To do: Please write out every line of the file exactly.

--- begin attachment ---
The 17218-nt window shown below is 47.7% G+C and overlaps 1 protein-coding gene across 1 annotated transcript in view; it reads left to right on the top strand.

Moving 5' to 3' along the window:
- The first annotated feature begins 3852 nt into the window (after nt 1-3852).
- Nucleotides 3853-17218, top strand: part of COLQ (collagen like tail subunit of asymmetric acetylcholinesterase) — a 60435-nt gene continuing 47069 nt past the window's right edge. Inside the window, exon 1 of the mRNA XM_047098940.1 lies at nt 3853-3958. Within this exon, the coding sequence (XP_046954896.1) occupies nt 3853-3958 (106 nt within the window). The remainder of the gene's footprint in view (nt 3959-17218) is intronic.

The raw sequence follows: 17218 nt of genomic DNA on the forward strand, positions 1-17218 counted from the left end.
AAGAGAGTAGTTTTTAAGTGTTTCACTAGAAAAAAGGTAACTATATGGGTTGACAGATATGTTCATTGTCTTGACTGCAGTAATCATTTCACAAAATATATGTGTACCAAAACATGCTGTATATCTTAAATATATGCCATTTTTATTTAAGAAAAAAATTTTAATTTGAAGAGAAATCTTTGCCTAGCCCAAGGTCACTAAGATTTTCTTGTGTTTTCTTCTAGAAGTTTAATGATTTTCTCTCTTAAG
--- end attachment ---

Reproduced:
The 17218-nt window shown below is 47.7% G+C and overlaps 1 protein-coding gene across 1 annotated transcript in view; it reads left to right on the top strand.

Moving 5' to 3' along the window:
- The first annotated feature begins 3852 nt into the window (after nt 1-3852).
- Nucleotides 3853-17218, top strand: part of COLQ (collagen like tail subunit of asymmetric acetylcholinesterase) — a 60435-nt gene continuing 47069 nt past the window's right edge. Inside the window, exon 1 of the mRNA XM_047098940.1 lies at nt 3853-3958. Within this exon, the coding sequence (XP_046954896.1) occupies nt 3853-3958 (106 nt within the window). The remainder of the gene's footprint in view (nt 3959-17218) is intronic.

The raw sequence follows: 17218 nt of genomic DNA on the forward strand, positions 1-17218 counted from the left end.
AAGAGAGTAGTTTTTAAGTGTTTCACTAGAAAAAAGGTAACTATATGGGTTGACAGATATGTTCATTGTCTTGACTGCAGTAATCATTTCACAAAATATATGTGTACCAAAACATGCTGTATATCTTAAATATATGCCATTTTTATTTAAGAAAAAAATTTTAATTTGAAGAGAAATCTTTGCCTAGCCCAAGGTCACTAAGATTTTCTTGTGTTTTCTTCTAGAAGTTTAATGATTTTCTCTCTTAAG